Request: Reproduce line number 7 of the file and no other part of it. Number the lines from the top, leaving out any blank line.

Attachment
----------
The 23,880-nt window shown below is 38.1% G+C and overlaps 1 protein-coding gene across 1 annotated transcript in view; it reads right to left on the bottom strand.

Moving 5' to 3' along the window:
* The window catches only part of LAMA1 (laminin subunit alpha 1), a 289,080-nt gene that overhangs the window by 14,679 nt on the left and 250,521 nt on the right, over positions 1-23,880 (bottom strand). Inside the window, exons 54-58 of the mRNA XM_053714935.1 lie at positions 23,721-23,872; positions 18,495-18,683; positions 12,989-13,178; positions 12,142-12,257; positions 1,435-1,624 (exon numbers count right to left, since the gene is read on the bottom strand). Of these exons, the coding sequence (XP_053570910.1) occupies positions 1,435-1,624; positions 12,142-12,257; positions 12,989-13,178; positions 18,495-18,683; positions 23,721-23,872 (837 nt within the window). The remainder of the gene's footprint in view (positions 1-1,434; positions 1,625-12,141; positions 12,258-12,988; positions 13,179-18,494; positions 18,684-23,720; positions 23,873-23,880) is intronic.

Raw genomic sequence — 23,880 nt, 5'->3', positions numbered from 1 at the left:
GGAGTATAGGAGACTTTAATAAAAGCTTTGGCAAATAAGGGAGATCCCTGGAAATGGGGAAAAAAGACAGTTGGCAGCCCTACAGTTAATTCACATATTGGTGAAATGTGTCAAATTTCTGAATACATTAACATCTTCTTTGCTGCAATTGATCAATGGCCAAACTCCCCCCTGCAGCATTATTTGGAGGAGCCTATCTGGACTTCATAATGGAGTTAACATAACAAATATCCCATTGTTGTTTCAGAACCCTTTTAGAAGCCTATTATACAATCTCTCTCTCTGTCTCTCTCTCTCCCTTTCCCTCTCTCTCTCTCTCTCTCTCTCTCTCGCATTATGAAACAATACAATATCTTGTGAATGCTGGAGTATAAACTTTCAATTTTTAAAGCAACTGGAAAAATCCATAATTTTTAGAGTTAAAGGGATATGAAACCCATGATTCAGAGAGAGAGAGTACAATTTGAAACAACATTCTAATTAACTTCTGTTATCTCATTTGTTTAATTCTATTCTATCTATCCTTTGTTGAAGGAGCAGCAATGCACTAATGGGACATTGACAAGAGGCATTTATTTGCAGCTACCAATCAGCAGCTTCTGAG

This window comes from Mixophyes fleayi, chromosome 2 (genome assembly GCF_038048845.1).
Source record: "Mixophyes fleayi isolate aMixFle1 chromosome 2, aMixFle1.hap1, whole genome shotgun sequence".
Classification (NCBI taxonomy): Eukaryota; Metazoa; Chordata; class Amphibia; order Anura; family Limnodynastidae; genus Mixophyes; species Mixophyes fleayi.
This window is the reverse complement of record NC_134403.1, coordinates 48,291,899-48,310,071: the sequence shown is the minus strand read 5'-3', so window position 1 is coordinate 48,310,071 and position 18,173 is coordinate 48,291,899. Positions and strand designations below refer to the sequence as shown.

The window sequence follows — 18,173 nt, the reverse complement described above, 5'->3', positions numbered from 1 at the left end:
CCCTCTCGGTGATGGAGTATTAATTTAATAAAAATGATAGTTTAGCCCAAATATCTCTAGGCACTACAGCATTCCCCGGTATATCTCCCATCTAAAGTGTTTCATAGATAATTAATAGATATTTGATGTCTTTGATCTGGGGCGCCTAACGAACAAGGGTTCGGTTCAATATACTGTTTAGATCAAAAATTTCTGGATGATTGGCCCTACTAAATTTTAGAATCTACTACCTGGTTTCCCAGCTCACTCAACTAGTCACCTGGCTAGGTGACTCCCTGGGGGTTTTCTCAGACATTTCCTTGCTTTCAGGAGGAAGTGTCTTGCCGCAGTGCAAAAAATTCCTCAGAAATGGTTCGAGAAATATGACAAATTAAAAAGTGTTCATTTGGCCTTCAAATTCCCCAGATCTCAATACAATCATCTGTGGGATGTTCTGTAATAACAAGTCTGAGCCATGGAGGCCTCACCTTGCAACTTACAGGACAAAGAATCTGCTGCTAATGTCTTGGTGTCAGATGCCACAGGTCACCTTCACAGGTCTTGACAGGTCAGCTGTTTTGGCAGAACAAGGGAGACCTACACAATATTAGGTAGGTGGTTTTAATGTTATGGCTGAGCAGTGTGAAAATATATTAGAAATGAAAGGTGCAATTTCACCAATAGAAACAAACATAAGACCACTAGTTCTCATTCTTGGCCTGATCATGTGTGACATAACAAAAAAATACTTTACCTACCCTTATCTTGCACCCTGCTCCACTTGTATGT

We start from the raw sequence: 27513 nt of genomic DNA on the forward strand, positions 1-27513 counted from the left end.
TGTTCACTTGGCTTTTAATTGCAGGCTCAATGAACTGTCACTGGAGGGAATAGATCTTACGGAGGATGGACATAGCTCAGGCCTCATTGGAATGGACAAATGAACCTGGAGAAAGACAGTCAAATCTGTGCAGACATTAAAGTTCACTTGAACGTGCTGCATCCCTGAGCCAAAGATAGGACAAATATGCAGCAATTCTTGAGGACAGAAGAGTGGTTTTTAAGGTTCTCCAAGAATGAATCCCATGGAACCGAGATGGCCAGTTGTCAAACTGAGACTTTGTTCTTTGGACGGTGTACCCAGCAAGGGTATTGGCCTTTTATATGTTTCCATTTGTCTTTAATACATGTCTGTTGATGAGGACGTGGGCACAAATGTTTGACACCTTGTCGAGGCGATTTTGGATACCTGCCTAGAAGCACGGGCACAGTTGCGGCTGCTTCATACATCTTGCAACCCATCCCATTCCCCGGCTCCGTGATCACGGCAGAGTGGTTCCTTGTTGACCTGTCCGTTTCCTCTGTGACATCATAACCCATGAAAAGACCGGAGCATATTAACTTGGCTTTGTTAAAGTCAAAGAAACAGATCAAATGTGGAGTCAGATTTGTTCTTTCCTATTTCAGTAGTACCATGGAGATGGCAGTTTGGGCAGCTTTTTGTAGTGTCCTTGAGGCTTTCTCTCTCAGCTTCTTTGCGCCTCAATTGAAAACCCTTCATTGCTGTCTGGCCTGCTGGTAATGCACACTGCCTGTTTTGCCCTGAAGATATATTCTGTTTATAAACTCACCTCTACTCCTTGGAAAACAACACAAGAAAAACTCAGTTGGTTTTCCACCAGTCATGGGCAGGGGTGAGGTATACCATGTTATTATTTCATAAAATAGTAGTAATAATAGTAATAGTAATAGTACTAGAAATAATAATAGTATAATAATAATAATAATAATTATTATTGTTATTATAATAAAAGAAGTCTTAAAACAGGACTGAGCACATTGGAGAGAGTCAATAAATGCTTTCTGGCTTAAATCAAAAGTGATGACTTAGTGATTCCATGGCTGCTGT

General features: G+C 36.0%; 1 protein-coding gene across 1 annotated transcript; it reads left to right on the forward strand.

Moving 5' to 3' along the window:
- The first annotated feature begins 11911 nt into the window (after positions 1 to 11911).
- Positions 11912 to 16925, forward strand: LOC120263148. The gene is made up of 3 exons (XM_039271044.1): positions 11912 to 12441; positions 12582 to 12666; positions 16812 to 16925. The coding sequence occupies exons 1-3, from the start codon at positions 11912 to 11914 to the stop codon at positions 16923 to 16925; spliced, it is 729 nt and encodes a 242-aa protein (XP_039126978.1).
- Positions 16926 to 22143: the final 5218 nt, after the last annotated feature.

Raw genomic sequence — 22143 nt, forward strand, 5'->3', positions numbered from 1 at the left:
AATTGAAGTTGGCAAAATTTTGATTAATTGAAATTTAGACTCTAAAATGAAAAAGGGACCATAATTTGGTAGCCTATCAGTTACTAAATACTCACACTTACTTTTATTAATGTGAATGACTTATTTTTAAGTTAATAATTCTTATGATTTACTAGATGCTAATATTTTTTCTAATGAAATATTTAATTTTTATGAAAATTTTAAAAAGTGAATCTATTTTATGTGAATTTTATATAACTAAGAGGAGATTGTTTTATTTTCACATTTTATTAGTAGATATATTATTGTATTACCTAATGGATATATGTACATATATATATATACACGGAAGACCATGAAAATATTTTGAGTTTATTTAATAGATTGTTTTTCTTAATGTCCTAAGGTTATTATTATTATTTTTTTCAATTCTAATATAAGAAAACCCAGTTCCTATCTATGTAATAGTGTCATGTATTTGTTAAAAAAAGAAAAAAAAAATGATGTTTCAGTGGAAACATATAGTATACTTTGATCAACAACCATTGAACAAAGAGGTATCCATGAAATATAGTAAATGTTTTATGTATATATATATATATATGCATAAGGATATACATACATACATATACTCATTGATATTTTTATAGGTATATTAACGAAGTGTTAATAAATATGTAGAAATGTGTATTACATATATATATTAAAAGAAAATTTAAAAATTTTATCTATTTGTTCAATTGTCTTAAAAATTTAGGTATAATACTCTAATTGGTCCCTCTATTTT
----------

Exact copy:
Source record: "Mixophyes fleayi isolate aMixFle1 chromosome 2, aMixFle1.hap1, whole genome shotgun sequence".